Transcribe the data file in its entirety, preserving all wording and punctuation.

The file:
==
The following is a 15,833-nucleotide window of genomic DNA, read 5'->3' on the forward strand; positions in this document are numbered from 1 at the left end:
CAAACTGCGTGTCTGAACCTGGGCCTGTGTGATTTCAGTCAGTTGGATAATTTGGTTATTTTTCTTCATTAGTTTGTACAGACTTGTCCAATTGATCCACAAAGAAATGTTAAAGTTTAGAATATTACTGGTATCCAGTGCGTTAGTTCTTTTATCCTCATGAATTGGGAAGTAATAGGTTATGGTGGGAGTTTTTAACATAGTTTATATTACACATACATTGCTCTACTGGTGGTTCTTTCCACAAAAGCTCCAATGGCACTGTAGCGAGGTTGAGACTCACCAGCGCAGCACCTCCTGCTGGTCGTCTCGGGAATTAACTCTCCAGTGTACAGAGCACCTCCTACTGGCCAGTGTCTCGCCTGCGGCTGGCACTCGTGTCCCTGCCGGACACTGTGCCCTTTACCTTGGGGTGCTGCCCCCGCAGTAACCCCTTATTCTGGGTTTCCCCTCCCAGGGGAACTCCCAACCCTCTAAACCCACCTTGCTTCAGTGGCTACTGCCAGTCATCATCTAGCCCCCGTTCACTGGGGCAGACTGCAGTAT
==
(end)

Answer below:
The following is a 15,833-nucleotide window of genomic DNA, read 5'->3' on the forward strand; positions in this document are numbered from 1 at the left end:
CAAACTGCGTGTCTGAACCTGGGCCTGTGTGATTTCAGTCAGTTGGATAATTTGGTTATTTTTCTTCATTAGTTTGTACAGACTTGTCCAATTGATCCACAAAGAAATGTTAAAGTTTAGAATATTACTGGTATCCAGTGCGTTAGTTCTTTTATCCTCATGAATTGGGAAGTAATAGGTTATGGTGGGAGTTTTTAACATAGTTTATATTACACATACATTGCTCTACTGGTGGTTCTTTCCACAAAAGCTCCAATGGCACTGTAGCGAGGTTGAGACTCACCAGCGCAGCACCTCCTGCTGGTCGTCTCGGGAATTAACTCTCCAGTGTACAGAGCACCTCCTACTGGCCAGTGTCTCGCCTGCGGCTGGCACTCGTGTCCCTGCCGGACACTGTGCCCTTTACCTTGGGGTGCTGCCCCCGCAGTAACCCCTTATTCTGGGTTTCCCCTCCCAGGGGAACTCCCAACCCTCTAAACCCACCTTGCTTCAGTGGCTACTGCCAGTCATCATCTAGCCCCCGTTCACTGGGGCAGACTGCAGTAT